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LIBERATION (France)

PARIS - On the wave of the solid popularity of newly installed French President François Hollande, left-wing parties look to be headed for a clear majority after Sunday's first round of parliamentary elections.

First estimates give the Left -- led by Hollande's Socialist Party -- 47% of the vote, in front of Nicolas Sarkozy's UMP, with 35%, and the far-right National Front with 13-14%, according to Libération. The second round of parliamentary elections will be held next Sunday, with top vote-getters in each district facing off.

The Socialists needs 289 out of 577 seats for an absolute majority. The left-wing alliance is poised to garner between 275 and 329 seats, to which it hopes to add 8-18 green MP's (Europe Ecologie-Les Verts) and 13-20 far-left MP's (Front de Gauche).

Conservative party UMP is poised to lose it majority, but should be able to keep from 210 to 270 parliamentary seats.

National Front leader Marine LePen won more than 42% of the vote in her district in northern France, putting her in a strong position to enter Parliament. Still, record low voter turnout (around 60%) translated into a disappointing national showing for the far-right, which was unable to match Le Pen's 18-point performance in the first round of the presidential election in late April.

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FOCUS: Russia-Ukraine War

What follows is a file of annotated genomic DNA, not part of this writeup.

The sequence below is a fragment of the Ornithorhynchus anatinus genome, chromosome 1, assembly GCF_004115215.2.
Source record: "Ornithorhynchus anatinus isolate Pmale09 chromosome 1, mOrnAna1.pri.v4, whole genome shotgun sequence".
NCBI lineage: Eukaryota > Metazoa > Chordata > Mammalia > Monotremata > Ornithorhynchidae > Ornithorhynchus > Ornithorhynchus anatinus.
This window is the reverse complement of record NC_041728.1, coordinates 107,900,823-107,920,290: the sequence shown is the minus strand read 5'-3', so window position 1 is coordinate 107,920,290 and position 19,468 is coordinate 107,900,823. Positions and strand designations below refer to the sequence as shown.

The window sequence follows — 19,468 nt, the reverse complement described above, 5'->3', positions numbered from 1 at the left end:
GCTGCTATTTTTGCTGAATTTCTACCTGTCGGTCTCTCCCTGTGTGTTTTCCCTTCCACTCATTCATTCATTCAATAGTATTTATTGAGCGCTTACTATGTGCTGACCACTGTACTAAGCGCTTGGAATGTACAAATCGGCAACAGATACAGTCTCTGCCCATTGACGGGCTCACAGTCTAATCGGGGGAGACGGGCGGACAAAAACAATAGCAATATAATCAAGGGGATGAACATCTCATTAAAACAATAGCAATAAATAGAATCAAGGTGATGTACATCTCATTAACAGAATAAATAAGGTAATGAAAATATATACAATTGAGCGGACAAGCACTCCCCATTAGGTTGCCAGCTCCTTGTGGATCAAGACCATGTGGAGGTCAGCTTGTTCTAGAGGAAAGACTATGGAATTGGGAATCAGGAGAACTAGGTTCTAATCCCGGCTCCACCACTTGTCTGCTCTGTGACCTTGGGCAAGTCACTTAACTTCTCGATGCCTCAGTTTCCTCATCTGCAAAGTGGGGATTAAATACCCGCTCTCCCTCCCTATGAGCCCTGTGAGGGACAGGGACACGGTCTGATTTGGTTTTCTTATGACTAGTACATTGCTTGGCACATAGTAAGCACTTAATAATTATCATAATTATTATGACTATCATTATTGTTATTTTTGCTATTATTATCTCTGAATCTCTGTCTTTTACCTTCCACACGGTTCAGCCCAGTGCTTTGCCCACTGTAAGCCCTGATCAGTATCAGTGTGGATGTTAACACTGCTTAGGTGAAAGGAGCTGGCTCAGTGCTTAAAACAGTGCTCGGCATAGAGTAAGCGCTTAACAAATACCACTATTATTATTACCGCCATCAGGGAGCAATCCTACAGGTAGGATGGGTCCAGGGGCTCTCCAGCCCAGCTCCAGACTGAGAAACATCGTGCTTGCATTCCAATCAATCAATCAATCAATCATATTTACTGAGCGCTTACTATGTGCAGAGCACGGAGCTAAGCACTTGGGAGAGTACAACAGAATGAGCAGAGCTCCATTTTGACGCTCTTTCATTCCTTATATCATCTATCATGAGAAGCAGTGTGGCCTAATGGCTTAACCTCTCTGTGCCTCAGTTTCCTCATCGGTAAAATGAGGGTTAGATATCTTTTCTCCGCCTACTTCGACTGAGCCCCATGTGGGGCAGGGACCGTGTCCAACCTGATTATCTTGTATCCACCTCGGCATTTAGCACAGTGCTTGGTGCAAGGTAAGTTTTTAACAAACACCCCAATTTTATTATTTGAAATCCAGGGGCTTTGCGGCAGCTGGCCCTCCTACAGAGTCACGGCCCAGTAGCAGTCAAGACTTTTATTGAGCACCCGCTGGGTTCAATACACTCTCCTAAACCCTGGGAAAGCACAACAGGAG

Searching For Marianna, A Pregnant Doctor From Mariupol Held Captive By The Russians

We’ve heard about the plight of the soldiers-turned-prisoners from Mariupol. Here are some traces of the disturbing fate of a young female doctor who’s been taken away.

A paper dove reads "Mariupol" at a shelter for displaced children in Uzhhorod, western Ukraine.

Paweł Smoleński

"Wait for me, because I will return…"

Marianna Mamonova wrote these words to her family, among the text messages and short phone calls that are the only remaining fragments used to piece together her recent past. We also have a photo of her, posted on Russian websites, where she looks into the lens, gaunt and exhausted, signed with a number like a concentration camp prisoner.

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Until the Russian-Ukrainian war, Mamonova’s biography was available to anyone who wanted to know. She was born in 1991, studied at the Ternopil Medical University, and later at the Kyiv Military Academy. After completing her studies, she was sent to work in the coastal city of Berdiansk. Her mother says that this is where her daughter's dream came true: She’d always wanted to be a military doctor, and worked in Berdiansk for three years, receiving the rank of officer in the Ukrainian army.

Beginning in 2014, she’d worked stints as a front-line doctor in the Donbas region, and when Russia invaded Ukraine in February she went to war again. This time in Mariupol.

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Central to the tragic absurdity of this war is the question of language. Vladimir Putin has repeated that protecting ethnic Russians and the Russian-speaking populations of Ukraine was a driving motivation for his invasion.

Yet one month on, a quick look at the map shows that many of the worst-hit cities are those where Russian is the predominant language: Kharkiv, Odesa, Kherson.

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